Over the past decade, major advances have been made in understanding the molecular link between disease-causing mutations and inflammation in patients with autoinflammatory diseases
A number of alterations in the pathways related to the maintenance of proteostasis have been implicated in monogenic autoinflammatory diseases
Next-generation sequencing technologies have been instrumental in the identification of new disease-causing genes
The identification of ADA2 mutations in patients with inflammation and vasculopathy and/or vasculitis provides evidence that autoinflammation is not limited to the malfunction of intracellular proteins
Newly discovered genes and pathways provide further evidence that autoinflammation and autoimmunity are not mutually exclusive processes
Systemic autoinflammatory diseases are caused by abnormal activation of the cells that mediate innate immunity. In the past two decades, single-gene defects in different pathways, driving clinically distinct autoinflammatory syndromes, have been identified. Studies of these aberrant pathways have substantially advanced understanding of the cellular mechanisms that contribute to mounting effective and balanced innate immune responses. For example, mutations affecting the function of cytosolic immune sensors known as inflammasomes and the IL-1 signalling pathway can trigger excessive inflammation. A surge in discovery of new genes associated with autoinflammation has pointed to other mechanisms of disease linking innate immune responses to a number of basic cellular pathways, such as maintenance of protein homeostasis (proteostasis), protein misfolding and clearance, endoplasmic reticulum stress and mitochondrial stress, metabolic stress, autophagy and abnormalities in differentiation and development of myeloid cells. Although the spectrum of autoinflammatory diseases has been steadily expanding, a substantial number of patients remain undiagnosed. Next-generation sequencing technologies will be instrumental in finding disease-causing mutations in as yet uncharacterized diseases. As more patients are reported to have clinical features of autoinflammation and immunodeficiency or autoimmunity, the complex interactions between the innate and adaptive immune systems are unveiled.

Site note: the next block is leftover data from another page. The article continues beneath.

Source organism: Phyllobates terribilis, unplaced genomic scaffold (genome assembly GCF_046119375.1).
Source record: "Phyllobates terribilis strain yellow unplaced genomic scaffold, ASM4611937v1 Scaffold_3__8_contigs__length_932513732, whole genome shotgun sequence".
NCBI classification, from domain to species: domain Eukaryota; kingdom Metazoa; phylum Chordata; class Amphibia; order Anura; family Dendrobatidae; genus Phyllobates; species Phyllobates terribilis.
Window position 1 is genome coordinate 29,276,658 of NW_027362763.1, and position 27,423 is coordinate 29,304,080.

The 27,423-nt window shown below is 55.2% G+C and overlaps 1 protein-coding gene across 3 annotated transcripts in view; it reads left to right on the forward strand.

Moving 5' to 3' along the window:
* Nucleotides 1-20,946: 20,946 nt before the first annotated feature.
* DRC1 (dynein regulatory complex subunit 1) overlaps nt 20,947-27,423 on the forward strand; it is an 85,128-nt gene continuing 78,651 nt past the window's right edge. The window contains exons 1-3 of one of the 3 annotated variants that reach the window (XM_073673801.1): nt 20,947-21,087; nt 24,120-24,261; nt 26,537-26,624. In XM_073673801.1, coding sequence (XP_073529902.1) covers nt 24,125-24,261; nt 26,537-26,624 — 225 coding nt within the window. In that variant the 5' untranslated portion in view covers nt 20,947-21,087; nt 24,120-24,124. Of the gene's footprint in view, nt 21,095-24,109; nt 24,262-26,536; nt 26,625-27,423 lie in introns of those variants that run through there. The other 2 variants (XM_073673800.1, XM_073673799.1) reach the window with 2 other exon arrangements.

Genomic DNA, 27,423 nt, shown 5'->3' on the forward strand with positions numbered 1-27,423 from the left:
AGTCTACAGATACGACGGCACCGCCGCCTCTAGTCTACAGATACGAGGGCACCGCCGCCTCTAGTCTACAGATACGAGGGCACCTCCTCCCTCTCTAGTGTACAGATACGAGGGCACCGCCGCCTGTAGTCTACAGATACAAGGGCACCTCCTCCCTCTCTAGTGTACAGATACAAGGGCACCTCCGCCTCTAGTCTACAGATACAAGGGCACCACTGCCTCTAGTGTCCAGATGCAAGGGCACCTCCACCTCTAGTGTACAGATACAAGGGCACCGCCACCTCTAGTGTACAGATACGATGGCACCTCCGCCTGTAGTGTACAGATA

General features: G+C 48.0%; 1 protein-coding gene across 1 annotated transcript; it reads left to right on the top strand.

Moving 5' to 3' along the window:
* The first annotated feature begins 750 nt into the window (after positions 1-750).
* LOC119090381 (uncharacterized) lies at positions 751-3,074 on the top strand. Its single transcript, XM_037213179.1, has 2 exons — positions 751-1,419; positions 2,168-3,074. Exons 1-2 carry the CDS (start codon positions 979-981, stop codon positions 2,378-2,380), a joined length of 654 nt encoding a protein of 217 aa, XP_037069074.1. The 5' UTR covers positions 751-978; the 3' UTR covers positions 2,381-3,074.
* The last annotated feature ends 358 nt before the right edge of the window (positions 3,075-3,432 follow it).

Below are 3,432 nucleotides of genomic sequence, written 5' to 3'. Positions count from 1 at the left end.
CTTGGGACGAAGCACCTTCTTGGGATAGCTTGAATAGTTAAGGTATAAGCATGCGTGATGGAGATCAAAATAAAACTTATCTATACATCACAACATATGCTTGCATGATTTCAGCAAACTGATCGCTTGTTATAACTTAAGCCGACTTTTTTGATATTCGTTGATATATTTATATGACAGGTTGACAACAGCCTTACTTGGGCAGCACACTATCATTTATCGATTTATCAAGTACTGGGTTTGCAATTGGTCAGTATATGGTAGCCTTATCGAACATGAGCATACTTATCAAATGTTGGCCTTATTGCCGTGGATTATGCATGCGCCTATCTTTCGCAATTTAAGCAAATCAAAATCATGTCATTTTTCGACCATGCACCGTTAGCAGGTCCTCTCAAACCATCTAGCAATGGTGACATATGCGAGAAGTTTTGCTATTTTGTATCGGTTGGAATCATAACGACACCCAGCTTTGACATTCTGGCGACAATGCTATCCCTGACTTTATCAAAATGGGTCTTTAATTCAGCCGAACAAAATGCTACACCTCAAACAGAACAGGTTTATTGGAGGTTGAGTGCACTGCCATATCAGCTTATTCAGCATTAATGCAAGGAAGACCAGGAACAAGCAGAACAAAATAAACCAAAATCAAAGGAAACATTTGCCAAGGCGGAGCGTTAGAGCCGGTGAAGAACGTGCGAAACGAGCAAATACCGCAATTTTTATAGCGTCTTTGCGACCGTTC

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F.M. is supported by a grant from the European Research Council (starting grant 281996), a Human Frontier Science Program career development award (CDA00059/2011) and a grant from the Swiss National Science Foundation (31003A-130476). The authors thank Y. Jamilloux and E. F. Remmers for critical reading of the manuscript, and Q. Zhou and J. Fekecs for help preparing a figure.
The authors declare no competing financial interests.
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Martinon, F., Aksentijevich, I. New players driving inflammation in monogenic autoinflammatory diseases. Nat Rev Rheumatol 11, 11–20 (2015). https://doi.org/10.1038/nrrheum.2014.158
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